International Journal of Hydrogen Energy, vol.47, pp.12410-12420, 2022 (SCI-Expanded)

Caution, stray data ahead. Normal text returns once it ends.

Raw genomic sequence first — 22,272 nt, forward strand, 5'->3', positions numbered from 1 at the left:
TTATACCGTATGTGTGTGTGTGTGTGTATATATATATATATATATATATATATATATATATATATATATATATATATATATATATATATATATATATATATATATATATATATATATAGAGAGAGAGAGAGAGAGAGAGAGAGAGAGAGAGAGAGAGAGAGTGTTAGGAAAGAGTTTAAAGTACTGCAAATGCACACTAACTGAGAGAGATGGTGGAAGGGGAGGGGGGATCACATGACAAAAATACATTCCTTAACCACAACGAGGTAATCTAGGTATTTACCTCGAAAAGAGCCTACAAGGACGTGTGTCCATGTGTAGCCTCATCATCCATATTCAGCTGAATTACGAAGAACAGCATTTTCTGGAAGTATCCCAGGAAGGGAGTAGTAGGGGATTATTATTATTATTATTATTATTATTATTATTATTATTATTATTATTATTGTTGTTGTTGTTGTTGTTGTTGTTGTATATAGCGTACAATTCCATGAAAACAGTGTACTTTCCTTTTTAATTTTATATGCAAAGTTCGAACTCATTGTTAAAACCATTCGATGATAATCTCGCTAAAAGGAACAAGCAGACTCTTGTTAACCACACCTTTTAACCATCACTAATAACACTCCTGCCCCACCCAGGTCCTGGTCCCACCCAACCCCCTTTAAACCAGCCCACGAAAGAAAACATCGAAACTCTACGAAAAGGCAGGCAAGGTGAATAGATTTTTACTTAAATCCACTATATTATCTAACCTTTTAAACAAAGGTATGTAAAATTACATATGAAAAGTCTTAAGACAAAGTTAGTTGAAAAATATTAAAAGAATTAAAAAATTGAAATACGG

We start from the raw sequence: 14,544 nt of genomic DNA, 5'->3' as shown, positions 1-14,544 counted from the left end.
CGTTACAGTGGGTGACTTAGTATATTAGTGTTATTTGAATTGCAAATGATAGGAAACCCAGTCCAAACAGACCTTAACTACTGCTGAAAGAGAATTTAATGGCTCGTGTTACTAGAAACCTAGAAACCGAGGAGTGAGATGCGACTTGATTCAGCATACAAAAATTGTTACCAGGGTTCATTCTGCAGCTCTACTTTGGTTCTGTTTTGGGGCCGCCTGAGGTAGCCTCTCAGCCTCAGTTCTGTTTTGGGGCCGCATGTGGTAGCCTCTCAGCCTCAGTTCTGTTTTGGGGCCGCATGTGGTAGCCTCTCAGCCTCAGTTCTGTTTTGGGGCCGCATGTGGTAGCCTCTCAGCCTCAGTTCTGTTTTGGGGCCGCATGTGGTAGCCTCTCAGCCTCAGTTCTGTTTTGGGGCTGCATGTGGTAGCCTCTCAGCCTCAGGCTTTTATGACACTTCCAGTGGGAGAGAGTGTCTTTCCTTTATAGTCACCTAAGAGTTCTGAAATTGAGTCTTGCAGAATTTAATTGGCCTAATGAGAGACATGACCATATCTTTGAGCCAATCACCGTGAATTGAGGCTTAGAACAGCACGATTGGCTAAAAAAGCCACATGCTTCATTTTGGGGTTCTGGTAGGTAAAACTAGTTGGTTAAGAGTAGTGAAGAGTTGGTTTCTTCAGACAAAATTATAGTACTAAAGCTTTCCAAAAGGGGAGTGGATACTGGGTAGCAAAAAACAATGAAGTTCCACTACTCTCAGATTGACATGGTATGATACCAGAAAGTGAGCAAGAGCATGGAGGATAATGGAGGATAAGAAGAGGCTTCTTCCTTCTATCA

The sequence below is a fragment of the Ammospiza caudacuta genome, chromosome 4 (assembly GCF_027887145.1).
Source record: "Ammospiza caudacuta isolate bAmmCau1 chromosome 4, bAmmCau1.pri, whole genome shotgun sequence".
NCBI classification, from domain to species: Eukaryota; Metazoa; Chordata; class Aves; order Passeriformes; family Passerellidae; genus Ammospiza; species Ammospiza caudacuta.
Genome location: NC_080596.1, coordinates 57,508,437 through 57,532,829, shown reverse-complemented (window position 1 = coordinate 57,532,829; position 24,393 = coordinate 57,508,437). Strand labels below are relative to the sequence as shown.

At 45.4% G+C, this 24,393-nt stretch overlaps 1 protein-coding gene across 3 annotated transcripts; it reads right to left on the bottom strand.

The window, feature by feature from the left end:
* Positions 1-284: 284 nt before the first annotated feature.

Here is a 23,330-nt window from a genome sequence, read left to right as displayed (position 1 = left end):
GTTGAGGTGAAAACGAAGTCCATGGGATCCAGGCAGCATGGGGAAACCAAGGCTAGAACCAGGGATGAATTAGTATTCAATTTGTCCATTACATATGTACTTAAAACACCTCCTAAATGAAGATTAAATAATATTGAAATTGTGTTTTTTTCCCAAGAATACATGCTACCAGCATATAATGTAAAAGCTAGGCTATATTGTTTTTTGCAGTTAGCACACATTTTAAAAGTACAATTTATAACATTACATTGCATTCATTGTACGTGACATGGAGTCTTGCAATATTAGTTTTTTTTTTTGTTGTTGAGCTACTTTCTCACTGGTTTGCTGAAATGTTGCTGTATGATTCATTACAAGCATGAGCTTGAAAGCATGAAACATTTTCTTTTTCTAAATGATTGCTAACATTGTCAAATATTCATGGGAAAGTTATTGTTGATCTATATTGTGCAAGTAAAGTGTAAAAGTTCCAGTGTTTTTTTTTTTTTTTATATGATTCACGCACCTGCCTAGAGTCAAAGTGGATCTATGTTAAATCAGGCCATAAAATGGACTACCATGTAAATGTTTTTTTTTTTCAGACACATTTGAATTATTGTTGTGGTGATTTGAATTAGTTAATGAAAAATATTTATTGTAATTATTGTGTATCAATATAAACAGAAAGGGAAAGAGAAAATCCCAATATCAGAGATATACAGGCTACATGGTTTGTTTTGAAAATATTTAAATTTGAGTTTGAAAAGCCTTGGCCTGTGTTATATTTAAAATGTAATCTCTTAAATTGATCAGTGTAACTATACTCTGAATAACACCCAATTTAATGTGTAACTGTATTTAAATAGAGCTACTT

© 2021 Hydrogen Energy Publications LLCNatural gas, which is among the alternative fuels, has become widespread in the transportation as it is both economical and environmentally friendly. While the use of natural gas is at a significant level in spark ignition engines, it has not yet been implemented in compression ignition engines (CI) as it worsens combustion due to ignition delay. In CI engines, however, the combustion properties of natural gas (NG) can be improved by adding hydrogen (H2) to NG. This is one of the methods applied to use natural gas in CI engines. In this experimental study, two different volumetric rates of NG and NG/H2 mixtures were added to the combustion air in a CI engine, and engine performance and emissions were examined under different engine loads. The experiments were performed at two different engine speeds, four different engine loads and no-load condition. An engine cylinder pressure of 59.16 bar, which is the closest value to the 59.39 bar obtained in the use of diesel fuel, was obtained at 1500 rpm for “Diesel + NG(500 g/h)” and 59.9 bar (highest values) was obtained for “Diesel + (500 g/h) [80%NG+20%H2]" at 1750 rpm. For “Diesel + NG(250 g/h)” (Mix1) and “Diesel + NG(500 g/h)” (Mix2), as the engine speed increases, at the point where the maximum in-cylinder pressure is obtained occurs further to the right from top dead center (TDC). With the addition of 500 g/h NG, an increase of 4.5% was achieved in the cylinder pressure at full load, while an increase of 6.5% was achieved in the case of using “Diesel + (500 g/h) [80%NG+20%H2]". Although the effect of the NG and NG/H2 mixtures on in-cylinder pressure was small, the fuel consumption and thermal efficiency improved. Substantial improvements in hydrocarbon (HC) emissions were observed with the use of “Diesel + (250 g/h)[80%NG+20%H2]”. Carbon dioxide (CO2) emissions decreased with speed increase, but no significant differences in terms of CO2 emissions were observed between the mixtures. There was a maximum difference of 15% between the diesel and the mixtures in CO2 emissions. Although there was a decrease in nitrogen oxide (NOx) levels with the increase in engine speed, the lowest NOx emissions of 447.6 ppmvol was observed in “Diesel + NG(250 g/h)” (Mix1) at 1750 rpm at maximum load.